They actually began with more than 120 students and culled down the list to those who met these three criteria. Yes, fully half of the original group apparently flunked this screener. Since you have to be asleep between 11-14 to avoid a highly emotional experience, we are left to assume that about half of the undergrads at this university had some pretty dicey behavior at a very young age! It might also explain why most of the remaining subjects were female. This really messes with my impression of gracious and polite Canadians…
The sixty students who participated in the study were told they were in a study that was examining various memory retrieval strategies and came back to the lab for three separate 40-minute interviews that occurred about a week apart. During the first interview, the researcher told the participant about two events s/he had experienced between the ages of 11 and 14. The catch was that only one of the events were true. Some of the students were told about a crime that resulted in contact with the police (such as assault, assault with a weapon, or theft). Others were told about a false event that was emotional in nature (such as a serious personal injury, an attack by a dog, or losing a large sum of money).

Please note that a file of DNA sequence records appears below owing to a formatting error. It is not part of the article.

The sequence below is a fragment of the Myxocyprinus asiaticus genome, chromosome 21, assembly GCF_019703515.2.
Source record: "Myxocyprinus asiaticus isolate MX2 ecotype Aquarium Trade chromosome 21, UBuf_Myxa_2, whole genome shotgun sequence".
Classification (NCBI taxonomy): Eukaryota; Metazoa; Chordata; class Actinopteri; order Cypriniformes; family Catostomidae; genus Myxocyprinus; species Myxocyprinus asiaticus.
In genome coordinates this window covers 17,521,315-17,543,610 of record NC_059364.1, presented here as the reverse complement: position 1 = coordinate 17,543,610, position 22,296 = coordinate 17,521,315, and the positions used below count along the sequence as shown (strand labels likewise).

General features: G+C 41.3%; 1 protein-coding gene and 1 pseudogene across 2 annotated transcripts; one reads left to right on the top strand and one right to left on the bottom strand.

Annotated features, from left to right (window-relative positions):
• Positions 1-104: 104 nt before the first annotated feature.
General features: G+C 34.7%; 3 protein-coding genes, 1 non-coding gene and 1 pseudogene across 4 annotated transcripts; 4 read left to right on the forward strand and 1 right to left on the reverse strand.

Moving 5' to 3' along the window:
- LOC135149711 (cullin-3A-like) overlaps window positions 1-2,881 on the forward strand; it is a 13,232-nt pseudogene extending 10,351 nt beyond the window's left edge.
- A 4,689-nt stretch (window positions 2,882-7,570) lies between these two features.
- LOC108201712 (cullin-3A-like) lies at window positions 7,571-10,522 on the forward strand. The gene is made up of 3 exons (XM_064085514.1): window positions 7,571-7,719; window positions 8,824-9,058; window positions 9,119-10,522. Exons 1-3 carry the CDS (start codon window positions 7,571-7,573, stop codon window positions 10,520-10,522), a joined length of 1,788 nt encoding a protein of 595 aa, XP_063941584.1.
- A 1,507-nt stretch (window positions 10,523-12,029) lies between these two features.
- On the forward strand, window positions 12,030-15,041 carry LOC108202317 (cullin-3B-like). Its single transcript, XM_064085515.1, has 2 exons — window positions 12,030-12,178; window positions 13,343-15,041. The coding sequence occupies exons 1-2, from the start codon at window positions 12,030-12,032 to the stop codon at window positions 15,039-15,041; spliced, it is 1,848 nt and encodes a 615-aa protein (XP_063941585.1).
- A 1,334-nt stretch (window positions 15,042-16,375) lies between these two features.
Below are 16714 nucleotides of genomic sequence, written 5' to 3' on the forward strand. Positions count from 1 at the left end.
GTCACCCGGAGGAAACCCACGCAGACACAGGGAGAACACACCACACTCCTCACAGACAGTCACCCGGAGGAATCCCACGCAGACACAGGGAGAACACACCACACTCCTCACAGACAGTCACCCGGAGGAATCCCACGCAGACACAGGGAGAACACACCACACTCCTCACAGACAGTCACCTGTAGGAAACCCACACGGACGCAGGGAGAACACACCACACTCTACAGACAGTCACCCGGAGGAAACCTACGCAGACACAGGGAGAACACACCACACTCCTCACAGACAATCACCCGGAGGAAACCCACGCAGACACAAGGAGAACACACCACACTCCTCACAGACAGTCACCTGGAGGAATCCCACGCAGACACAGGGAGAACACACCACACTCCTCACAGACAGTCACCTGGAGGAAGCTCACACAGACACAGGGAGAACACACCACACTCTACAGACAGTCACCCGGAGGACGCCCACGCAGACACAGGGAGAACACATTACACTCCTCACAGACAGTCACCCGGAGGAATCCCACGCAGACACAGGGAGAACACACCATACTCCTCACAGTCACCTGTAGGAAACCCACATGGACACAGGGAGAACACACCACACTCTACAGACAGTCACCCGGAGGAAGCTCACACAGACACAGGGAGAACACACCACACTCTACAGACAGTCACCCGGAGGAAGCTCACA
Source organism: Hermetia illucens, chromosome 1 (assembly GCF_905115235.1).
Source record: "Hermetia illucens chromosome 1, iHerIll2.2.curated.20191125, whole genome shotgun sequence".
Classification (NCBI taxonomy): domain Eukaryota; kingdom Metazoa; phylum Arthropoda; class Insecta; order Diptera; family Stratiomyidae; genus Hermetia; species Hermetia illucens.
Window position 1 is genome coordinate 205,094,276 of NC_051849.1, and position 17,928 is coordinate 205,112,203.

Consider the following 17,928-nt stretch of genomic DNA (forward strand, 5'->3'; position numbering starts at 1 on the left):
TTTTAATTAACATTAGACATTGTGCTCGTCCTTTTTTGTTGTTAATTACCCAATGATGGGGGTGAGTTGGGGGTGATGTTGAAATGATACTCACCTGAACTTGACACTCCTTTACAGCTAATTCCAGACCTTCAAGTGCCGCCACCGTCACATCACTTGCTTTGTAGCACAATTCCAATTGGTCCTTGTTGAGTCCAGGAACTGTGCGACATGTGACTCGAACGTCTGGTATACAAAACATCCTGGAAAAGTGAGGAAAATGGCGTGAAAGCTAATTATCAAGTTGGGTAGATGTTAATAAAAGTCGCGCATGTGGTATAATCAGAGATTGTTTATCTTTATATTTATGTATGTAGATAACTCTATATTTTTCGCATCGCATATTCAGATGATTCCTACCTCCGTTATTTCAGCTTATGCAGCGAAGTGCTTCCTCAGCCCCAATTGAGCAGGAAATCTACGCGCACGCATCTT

To ‘hook’ the students, the researchers included some details in the stories of the false events that were true and that had actually occurred between the ages of 11 and 14. None of the students remembered any of the false events having occurred. (Thank goodness! Although when they figure out their parents aided and abetted the researchers in lying to them we predict a long line at the campus counseling center.) So when they did not recall, the researchers asked them to try harder and told them that most people can remember things they do not initially recall clearly if they just use some memory strategies (like the strategy where you consider what it would feel like to engage in the false events). And try these students did!